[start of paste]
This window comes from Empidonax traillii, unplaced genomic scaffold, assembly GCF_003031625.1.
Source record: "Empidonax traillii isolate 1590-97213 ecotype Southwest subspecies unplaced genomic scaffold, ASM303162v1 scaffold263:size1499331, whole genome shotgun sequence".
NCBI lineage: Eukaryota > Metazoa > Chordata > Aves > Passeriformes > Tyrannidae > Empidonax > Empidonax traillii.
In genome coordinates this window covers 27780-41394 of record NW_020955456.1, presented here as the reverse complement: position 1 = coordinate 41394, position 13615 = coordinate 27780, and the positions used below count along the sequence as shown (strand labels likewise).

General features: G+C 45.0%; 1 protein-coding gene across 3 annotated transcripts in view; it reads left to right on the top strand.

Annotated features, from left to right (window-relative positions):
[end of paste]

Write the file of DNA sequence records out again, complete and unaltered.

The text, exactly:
This window comes from Empidonax traillii, unplaced genomic scaffold, assembly GCF_003031625.1.
Source record: "Empidonax traillii isolate 1590-97213 ecotype Southwest subspecies unplaced genomic scaffold, ASM303162v1 scaffold263:size1499331, whole genome shotgun sequence".
NCBI lineage: Eukaryota > Metazoa > Chordata > Aves > Passeriformes > Tyrannidae > Empidonax > Empidonax traillii.
In genome coordinates this window covers 27780-41394 of record NW_020955456.1, presented here as the reverse complement: position 1 = coordinate 41394, position 13615 = coordinate 27780, and the positions used below count along the sequence as shown (strand labels likewise).

General features: G+C 45.0%; 1 protein-coding gene across 3 annotated transcripts in view; it reads left to right on the top strand.

Annotated features, from left to right (window-relative positions):